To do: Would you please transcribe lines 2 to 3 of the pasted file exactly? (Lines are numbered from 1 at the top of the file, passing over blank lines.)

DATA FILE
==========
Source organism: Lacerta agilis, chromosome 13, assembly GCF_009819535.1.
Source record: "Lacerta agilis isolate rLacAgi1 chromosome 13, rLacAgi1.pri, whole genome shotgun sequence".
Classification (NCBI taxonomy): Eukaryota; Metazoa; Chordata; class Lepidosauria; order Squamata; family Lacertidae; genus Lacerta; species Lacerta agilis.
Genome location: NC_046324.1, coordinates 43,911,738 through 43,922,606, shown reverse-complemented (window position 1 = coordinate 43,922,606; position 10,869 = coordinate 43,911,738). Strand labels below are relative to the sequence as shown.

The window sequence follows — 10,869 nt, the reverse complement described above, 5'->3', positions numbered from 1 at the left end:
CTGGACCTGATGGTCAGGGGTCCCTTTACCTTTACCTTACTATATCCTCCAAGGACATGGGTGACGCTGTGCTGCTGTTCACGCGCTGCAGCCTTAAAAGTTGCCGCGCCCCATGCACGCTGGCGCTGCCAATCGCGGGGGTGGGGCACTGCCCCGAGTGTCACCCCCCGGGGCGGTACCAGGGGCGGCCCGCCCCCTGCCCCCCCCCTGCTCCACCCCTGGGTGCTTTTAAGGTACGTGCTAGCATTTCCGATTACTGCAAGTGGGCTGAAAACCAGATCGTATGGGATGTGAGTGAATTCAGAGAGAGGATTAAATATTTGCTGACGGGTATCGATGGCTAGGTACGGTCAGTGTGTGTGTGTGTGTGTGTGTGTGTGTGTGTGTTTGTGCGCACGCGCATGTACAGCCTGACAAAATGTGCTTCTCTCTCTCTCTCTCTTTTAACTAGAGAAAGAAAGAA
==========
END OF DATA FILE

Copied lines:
Source record: "Lacerta agilis isolate rLacAgi1 chromosome 13, rLacAgi1.pri, whole genome shotgun sequence".
Classification (NCBI taxonomy): Eukaryota; Metazoa; Chordata; class Lepidosauria; order Squamata; family Lacertidae; genus Lacerta; species Lacerta agilis.